Kasbahs are amazing ancient, crumbling buildings that were built for defense in North Africa. Another word for kasbah is fortress. Kasbahs were built with high walls, usually without windows. Ruins are dotted throughout southern Morocco. For me, they hold a certain mystique. My best friend Laura and I have dubbed ourselves professional kasbah climbers. We love to imagine what life must have been like back in the days of kasbah living.
During our last kasbah climbing expedition, we decided to draft rules for climbing kasbahs. Our rules are as follows:
Select a Kasbah based on the following thoroughly tested criteria:
a.) Kasbah must be ABANDONED.
b.) Kasbah must be OLDER than dirt.
c.) Kasbah must require CLIMBING.
d.) Kasbah roof must have BEAUTIFUL view.
Upon spotting a kasbah matching the above criteria, request the driver to pull over. Ask him if he minds leaving you on the side of the road to take photos of …. “things.” Then ask if he’d be willing to take the children onto the hotel, get them checked in and comfortable, and return for you about 90 minutes later or so.
Attempt to open ALL closed doors. Leave no door untried.
Laura: “Do you think we should try the door?”
Nancy: “Of course.”
If door is locked, use a window.
Laura: “The door’s locked.”
Nancy: “It’s ok. We’ll just go in through the window.”
If When you see hundreds of snake holes, try to calm yourself.
Laura: (climbing stairs) “Are there snakes in Morocco? I don’t think snakes would want to live here. That’s what I’m telling myself.”
Nancy: “How aware of your denial do you want to be right now???”
Study up on the differences between 14th century SKYLIGHTS and 21st century CAVE-INS. When in doubt, send the one LEAST knowledgeable about structural soundness to run tests.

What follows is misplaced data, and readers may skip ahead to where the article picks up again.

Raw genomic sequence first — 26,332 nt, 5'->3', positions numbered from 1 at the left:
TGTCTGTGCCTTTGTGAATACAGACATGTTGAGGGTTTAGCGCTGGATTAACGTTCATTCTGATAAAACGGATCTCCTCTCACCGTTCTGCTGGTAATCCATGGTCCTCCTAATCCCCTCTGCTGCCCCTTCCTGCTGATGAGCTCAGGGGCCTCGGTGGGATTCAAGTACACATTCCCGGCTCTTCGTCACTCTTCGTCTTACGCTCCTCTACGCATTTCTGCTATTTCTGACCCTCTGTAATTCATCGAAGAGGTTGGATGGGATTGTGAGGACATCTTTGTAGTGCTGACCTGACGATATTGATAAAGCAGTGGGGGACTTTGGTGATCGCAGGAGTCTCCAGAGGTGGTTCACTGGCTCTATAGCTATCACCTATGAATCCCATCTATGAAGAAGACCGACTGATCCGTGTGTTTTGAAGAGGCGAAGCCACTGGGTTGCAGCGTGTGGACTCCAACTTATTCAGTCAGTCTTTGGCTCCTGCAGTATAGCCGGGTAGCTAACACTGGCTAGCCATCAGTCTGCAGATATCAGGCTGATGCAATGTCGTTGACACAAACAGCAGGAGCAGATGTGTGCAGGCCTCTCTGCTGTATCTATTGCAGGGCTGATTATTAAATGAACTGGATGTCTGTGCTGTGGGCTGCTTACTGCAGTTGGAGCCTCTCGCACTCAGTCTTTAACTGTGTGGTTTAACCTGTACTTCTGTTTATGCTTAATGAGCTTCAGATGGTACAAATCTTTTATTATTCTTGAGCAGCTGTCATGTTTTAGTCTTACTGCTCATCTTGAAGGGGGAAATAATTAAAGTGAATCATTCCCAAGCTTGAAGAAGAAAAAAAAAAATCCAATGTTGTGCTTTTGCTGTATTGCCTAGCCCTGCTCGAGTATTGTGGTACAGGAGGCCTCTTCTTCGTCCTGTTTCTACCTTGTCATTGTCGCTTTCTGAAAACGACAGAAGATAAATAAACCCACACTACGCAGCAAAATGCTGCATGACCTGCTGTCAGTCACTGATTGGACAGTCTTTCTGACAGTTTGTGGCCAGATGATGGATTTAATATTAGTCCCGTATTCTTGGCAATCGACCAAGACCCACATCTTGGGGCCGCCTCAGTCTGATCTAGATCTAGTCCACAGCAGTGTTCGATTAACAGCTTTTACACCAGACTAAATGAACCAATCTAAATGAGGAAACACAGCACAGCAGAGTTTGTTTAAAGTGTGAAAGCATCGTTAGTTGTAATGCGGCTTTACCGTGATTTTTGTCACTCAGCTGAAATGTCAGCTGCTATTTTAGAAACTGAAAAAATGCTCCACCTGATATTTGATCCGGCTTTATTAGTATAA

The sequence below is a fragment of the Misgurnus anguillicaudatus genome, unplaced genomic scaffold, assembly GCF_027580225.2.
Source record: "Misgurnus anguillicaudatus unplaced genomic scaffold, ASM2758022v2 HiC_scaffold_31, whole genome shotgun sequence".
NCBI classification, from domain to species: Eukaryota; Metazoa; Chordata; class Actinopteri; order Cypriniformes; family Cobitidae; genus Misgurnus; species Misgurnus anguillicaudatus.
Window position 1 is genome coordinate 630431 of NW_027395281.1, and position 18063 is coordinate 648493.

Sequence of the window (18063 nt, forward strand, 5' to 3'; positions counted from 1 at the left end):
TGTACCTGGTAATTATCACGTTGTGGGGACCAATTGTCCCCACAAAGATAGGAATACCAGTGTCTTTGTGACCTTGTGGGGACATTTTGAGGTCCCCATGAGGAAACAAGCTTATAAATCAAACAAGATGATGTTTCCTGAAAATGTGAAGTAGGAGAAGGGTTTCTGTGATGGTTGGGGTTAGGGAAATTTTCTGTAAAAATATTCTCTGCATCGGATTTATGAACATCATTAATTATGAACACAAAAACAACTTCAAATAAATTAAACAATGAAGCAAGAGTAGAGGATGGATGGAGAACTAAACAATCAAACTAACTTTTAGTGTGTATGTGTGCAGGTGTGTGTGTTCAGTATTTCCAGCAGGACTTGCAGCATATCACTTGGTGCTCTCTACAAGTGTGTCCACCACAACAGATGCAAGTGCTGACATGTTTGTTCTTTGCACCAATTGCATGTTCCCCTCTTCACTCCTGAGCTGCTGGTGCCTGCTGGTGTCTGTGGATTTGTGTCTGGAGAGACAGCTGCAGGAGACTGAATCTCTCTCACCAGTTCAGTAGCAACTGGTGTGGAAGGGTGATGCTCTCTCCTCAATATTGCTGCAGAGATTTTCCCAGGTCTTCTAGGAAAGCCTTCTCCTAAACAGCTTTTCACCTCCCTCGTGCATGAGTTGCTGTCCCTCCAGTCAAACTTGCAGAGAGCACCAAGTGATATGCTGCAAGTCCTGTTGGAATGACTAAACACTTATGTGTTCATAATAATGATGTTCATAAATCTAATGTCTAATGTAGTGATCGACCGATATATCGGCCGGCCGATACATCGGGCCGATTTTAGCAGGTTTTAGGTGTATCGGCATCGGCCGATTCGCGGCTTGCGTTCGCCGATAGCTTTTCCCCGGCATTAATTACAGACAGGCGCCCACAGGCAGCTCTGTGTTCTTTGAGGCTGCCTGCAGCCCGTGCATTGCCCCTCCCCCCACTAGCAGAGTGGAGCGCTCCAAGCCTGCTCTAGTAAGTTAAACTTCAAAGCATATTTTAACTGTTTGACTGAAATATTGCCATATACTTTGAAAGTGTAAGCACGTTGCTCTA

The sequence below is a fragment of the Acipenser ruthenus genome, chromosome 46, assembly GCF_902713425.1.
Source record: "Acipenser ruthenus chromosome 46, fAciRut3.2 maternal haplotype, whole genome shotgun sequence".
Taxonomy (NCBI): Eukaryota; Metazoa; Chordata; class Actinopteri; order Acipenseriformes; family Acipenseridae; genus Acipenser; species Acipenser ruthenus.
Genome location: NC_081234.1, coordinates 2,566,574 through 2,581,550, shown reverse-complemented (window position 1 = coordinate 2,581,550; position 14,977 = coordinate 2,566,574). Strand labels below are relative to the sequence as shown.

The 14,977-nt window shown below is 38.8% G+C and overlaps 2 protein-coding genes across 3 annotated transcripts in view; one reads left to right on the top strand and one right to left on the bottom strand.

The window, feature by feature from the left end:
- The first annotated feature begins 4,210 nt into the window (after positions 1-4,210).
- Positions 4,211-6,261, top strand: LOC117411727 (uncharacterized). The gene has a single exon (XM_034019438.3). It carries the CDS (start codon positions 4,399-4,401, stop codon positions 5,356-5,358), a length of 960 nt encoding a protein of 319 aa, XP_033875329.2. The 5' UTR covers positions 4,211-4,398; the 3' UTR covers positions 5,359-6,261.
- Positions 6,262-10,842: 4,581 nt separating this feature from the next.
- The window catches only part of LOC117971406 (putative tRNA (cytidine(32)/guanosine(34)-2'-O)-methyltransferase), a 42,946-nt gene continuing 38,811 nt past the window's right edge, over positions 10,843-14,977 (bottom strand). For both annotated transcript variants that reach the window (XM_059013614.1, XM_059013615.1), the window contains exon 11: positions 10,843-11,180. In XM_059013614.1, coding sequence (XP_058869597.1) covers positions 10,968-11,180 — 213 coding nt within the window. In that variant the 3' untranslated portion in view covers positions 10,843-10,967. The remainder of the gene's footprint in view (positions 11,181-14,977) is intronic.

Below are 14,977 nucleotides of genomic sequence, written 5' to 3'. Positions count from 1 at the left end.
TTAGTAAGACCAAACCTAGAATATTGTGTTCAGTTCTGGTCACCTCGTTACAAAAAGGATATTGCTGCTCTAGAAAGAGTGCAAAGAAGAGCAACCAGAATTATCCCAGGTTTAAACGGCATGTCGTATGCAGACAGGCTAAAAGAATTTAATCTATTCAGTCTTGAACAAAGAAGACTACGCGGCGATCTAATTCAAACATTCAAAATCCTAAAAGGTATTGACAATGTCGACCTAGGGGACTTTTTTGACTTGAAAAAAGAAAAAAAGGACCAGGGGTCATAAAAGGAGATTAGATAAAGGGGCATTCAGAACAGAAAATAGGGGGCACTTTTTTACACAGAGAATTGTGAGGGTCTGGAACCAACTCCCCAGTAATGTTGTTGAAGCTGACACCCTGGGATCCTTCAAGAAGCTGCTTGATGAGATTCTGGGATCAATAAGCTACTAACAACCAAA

Laura: (on roof) “I’m not going over there unless you go first.”
Always explore in pairs. Remember Murphy’s Law, “Cell phones in Morocco rarely work when needed.”
Murphy’s Appendix: Ambulances may or may NOT exist near your abandoned kasbah. If by chance an ambulance is nearby, it’s a guarantee that it will NOT be fast. Regardless, it’s a sure bet that your partner (in crime) will be more effective at fixing your broken leg than the Moroccan public hospital will be.
Should you find yourself scattering your mother’s ashes from the roof of a kasbah, be sure to check the direction of the wind first.
Laura: “I don’t want people to think I just throw my mom off kasbah roofs.”
Nancy: “You threw her off the Atlas Mountains, the Dades Gorges, and the sand dunes – why not a kasbah?”
When you find yourself thinking like an American… STOP IT! Remember the Moroccan Proverb, “Nothing is strange in Morocco.”
Should you discover that Rule 1, Criteria A is not met: (“Kasbah must be abandoned.“) Ensure you’ve set aside at LEAST 45 minutes for tea with the family living in your “abandoned” kasbah.
No worries, there’s always another kasbah down the road. Rinse and repeat.
Send us a message to book your kasbah tour.